Most people decide whether or not they like something within the first few minutes. This holds true with employee training as well. The success or failure of your training sessions may depend on the experience your trainees have in the first five or ten minutes. Here is what you can do to be sure your training is a positive experience from start to finish.
Successful trainers take a page from a powerful insight that philosophers, psychologists, and humorous commercial creators have known for quite some time: people decide whether they like something much — much — earlier than they think they do.
In fact, most people decide whether they like something within seconds of being exposed to it. And if they like something, then they’ll very often interpret things in a positive way; they’ll simply “see” more that they like in the situation. On the other hand, if they dislike something, they’ll generally filter their experience through that lens; and will recall an experience in negative terms.
So how does this relate to training? Though volumes of pages are devoted to the inner workings of this psychological realty, we don’t need to conjure up thousands of experts or theories. We can just bottom-line it in a very simple and powerful way: if trainees initially decide that they like the training, they tend to experience a positive training experience. If trainees initially decide that they don’t like the training, they tend to experience a negative training experience.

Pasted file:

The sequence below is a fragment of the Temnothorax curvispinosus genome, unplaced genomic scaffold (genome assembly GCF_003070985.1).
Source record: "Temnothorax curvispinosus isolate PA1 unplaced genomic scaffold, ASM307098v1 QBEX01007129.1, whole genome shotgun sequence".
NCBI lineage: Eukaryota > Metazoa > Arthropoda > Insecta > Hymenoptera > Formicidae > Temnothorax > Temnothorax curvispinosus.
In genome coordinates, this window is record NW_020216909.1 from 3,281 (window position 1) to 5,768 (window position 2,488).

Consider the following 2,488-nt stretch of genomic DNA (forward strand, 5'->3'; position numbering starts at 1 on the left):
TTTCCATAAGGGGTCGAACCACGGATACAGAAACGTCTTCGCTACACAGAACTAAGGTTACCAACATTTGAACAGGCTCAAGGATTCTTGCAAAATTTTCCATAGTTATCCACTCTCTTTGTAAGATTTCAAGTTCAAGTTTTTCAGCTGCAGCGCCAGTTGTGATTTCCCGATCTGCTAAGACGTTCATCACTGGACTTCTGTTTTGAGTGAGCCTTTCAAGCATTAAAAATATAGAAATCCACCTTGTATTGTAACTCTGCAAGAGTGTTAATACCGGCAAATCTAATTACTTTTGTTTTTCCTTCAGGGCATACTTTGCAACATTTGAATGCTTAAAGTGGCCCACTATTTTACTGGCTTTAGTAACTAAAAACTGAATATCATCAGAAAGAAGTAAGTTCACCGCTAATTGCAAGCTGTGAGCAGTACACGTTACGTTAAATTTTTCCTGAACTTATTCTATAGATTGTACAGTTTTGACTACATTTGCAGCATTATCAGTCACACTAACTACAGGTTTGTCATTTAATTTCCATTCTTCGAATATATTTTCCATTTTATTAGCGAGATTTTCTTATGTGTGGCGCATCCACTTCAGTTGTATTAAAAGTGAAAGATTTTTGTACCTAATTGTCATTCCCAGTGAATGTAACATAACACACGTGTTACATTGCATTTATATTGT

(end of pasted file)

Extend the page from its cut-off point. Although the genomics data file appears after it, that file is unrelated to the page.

The Operative Word: Initial
This may sound painfully obvious, except for that key word which many people overlook: initial.
“Initial” in this context often means the first five or ten minutes of any training session; though it could be sooner, depending on the expectations of the audience. For a trainer — and a training experience as a whole — these first few minutes often mean whether one is training an open-minded and engaged trainee, or one is trying in vain to poke holes through a closed-minded trainee; a trainee whose mind is being reinforced with new layers of mental concrete as the minutes flick by.
It doesn’t seem all that fair; and in a sense, it’s not. After all, it’s not fair that the perception of a three hour training session be reduced to the first few minutes. Yet fair or not, this is precisely the reality that almost all trainers have to deal with. They have to ensure that trainees keep an open mind from the very beginning.
Ensuring that trainees keep an open mind — the kind that is nice and open to training — is the difference between successful and unsuccessful training; and by extension, the factor that determines whether a trainer is exceptional, or merely a tedious interruption in a trainees’ day.
Therefore, the key for trainers is simple; albeit starkly unfair, at times: get trainee buy-in. Or else.
Keeping the Doors of Perception Open
Achieving trainee buy-in can be quite difficult; but successful trainers know how to do it. It’s a careful and intuitive mixture of planning, competence, and flexibility.
In terms of planning, successful training is above all: relevant. It achieves something that needs to be achieved, and the trainees are aware of this link between the training, and the achievement of a relevant workplace goal.